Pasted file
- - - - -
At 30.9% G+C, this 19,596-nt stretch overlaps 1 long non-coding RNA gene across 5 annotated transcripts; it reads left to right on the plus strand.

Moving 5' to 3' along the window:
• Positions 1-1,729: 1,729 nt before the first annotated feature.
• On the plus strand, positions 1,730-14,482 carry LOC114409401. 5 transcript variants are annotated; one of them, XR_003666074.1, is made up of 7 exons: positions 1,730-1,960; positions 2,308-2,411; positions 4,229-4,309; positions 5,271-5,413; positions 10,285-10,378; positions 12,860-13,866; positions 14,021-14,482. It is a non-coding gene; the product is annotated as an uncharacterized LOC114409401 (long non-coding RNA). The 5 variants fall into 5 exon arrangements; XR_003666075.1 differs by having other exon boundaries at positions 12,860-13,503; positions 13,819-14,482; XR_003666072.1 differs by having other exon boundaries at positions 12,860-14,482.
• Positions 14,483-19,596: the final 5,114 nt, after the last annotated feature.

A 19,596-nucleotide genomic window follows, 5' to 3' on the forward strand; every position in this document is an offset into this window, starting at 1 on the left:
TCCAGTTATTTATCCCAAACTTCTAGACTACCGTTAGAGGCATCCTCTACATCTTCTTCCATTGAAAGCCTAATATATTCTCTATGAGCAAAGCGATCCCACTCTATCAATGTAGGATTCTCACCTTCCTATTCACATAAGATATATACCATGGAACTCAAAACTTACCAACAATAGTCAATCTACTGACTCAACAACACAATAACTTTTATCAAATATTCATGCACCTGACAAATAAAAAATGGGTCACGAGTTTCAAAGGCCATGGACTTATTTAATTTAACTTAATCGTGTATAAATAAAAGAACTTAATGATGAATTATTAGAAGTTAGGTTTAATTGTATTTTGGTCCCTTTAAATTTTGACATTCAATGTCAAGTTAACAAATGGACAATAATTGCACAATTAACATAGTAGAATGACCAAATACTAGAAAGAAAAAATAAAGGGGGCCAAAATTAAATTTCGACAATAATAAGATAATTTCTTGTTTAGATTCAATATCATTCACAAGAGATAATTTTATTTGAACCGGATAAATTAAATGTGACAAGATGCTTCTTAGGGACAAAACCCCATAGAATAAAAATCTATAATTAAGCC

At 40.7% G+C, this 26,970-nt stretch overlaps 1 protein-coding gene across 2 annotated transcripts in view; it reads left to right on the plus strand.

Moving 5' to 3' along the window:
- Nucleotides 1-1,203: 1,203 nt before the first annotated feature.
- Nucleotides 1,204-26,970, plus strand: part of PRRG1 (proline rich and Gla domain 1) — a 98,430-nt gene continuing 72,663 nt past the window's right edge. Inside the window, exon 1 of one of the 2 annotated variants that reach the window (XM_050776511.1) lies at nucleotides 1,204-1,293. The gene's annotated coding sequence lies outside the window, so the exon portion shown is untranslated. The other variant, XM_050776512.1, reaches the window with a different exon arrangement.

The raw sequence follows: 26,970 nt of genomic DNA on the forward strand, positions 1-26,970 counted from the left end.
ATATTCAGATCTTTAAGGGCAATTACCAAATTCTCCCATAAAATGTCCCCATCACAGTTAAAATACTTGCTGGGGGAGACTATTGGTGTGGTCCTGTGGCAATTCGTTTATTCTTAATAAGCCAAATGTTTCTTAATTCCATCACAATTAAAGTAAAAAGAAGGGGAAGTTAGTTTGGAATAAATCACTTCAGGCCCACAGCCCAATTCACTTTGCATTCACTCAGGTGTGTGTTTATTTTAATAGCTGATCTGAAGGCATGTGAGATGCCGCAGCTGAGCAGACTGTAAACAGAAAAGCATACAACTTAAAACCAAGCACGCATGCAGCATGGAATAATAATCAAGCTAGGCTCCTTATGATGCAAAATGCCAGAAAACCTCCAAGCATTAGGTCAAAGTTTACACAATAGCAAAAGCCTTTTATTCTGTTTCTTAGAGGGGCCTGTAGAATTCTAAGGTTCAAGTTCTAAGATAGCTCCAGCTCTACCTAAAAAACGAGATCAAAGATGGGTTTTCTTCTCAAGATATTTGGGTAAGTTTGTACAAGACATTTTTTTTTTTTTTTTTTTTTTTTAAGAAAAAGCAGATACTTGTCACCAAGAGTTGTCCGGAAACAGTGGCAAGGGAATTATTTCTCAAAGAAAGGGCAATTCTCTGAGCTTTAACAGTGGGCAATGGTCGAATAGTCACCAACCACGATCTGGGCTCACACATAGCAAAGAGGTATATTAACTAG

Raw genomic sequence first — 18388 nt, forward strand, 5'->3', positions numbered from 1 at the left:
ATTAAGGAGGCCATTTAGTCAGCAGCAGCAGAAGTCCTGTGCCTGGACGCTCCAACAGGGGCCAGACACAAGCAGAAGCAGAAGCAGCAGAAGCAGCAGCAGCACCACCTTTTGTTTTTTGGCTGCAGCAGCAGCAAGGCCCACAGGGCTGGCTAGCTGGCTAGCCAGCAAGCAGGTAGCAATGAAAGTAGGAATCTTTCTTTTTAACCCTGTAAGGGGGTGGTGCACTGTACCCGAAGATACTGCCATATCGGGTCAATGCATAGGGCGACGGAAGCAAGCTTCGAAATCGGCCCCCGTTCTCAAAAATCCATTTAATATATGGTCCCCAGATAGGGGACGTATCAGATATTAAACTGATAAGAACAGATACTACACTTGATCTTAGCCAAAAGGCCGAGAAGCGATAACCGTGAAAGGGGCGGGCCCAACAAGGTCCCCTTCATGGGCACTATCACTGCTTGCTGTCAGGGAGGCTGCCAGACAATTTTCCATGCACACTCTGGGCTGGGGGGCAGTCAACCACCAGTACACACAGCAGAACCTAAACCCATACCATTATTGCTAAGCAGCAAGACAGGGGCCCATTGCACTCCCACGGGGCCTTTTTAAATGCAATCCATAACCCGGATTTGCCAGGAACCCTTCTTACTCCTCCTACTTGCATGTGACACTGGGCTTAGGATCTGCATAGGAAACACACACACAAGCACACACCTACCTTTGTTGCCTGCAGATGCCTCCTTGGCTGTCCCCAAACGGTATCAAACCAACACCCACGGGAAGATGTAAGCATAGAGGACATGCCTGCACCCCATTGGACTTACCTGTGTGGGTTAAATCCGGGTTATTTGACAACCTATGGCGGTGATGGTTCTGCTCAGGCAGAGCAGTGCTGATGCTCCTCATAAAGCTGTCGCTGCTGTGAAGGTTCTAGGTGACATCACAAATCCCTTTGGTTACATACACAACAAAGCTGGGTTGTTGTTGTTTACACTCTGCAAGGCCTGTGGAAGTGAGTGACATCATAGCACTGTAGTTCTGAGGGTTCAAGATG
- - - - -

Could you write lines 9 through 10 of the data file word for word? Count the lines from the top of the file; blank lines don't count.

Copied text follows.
Moving 5' to 3' along the window:
- Nucleotides 1-1,203: 1,203 nt before the first annotated feature.